Fourthly, they react in fear rather than trust. Adam did what most of us do, he acknowledged fear in his circumstances.
9 Then the LORD God called to Adam and said to him, “Where are you?” [God knew where Adam was, but He wanted Adam to acknowledge he was not where he was supposed to be] 10 So he said, “I heard Your voice in the garden, and I was afraid because I was naked; and I hid myself.” (Gen 3:9-10 NKJ)
Fear is one of many responses in difficult circumstances, because of a broken relationship with the Lord. Fear is often the response we feel when we face suffering. We don’t know where it came from, why God is allowing it or how long it will last, so we respond with fear. That fear in suffering can develop into worry, resentment, bitterness, hopelessness, discouragement, and a host of other responses.
Fifthly, when forced to face the problem of suffering, they blame others. Adam, confronted by the presence of the Lord shifted the blame onto Eve.
11 And He said, “Who told you that you were naked? Have you eaten from the tree of which I commanded you that you should not eat?” 12 Then the man said, “The woman whom You gave to be with me, she gave me of the tree, and I ate.” (Gen. 3:11-12 NKJ)
Problems and suffering are often blamed on others or circumstances. Man often asks, “What could I possibly have done to receive this?!” If there is someone in close proximity, man will seek to fix part of the blame on that person; it doesn’t matter who it is. That is often true with suffering. Someone must have done something that has caused me to feel this way or suffer so! Misery in suffering is easily shared with others. Sharing the misery happens when people are grumpy or cranky, from which people don’t often think of how their expressions of misery in suffering might impact others.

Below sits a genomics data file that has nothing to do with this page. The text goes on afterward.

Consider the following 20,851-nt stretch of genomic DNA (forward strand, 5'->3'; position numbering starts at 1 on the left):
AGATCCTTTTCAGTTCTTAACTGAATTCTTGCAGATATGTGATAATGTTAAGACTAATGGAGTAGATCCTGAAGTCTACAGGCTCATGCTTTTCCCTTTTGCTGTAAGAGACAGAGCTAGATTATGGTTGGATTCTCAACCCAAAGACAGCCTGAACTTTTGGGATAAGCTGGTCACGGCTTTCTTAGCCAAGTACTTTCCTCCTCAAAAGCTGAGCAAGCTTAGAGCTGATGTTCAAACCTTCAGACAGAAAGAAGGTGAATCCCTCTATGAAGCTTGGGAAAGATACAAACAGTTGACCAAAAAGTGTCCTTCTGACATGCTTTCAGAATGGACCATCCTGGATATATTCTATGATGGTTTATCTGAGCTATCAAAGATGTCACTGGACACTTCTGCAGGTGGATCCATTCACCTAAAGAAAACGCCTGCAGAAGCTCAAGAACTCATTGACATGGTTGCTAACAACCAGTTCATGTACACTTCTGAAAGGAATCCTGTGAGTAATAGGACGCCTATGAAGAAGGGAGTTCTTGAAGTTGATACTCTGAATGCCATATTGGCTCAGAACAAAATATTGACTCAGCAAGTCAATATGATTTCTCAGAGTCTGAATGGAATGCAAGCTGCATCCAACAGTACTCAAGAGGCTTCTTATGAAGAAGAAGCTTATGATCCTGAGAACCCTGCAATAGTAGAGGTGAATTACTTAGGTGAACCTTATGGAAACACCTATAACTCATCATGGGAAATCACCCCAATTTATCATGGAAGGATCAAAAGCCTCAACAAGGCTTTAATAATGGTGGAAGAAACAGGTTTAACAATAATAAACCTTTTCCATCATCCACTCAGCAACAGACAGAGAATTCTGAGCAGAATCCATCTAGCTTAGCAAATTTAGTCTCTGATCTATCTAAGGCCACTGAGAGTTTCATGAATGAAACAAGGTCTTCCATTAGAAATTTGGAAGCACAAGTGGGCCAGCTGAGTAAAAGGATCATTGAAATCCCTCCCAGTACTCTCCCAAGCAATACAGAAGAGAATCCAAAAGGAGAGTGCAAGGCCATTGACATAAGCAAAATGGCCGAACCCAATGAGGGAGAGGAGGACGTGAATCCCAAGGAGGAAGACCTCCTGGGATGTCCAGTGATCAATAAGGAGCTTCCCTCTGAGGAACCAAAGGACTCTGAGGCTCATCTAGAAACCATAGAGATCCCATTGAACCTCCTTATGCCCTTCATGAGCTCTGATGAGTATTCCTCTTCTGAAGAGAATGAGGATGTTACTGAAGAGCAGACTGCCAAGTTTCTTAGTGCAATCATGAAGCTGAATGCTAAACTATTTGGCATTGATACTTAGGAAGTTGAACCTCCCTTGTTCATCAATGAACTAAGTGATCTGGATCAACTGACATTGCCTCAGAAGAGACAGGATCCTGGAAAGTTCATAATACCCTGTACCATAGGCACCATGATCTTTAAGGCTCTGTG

Often, when we think this way, we’ll look for culprits and identify potential targets of our judgment. It is natural or human to not bear up under all things, rather than bear all things. It’s natural or human to believe the worst about people, rather than believe the best. It’s natural or human to lose hope in people, rather than hope for the best in people. And it’s natural or human to give up trusting, rather than enduring all things. Paul said it best, “Love suffers long… bears all things, believes all things, hopes all things, endures all things. (1 Cor. 13:4-7 NKJ)
How does man deal with suffering? In many ways and contrary to God’s character and purposes. So how do we help mankind get to the point of dealing with suffering in a godly way? That will be explained in Part three. In the meantime, we need to ask the question, “What are man’s ways of overcoming the suffering that God allows?”
1) What are several ways that you find yourself consistently dealing with suffering?
2) Why do you suppose man is prone to make decisions independent of God when it comes to suffering?
3) How do the factors of rebelliousness and inadequacy impact on how man deals with suffering that God allows?
4) Think through the way Adam and Eve dealt with their sin problem in the Garden. What similarities do you see in what they did then and what you have observed how people deal with suffering today?
5) Can you think of some differences between how man deals with suffering and how God wants us to deal with suffering?
This concludes the answer for this question.
1Broger, John, Self-Confrontation: A Manual for In-Depth Discipleship, (Palm Desert: Capstone Enterprises, 1991), p. 65.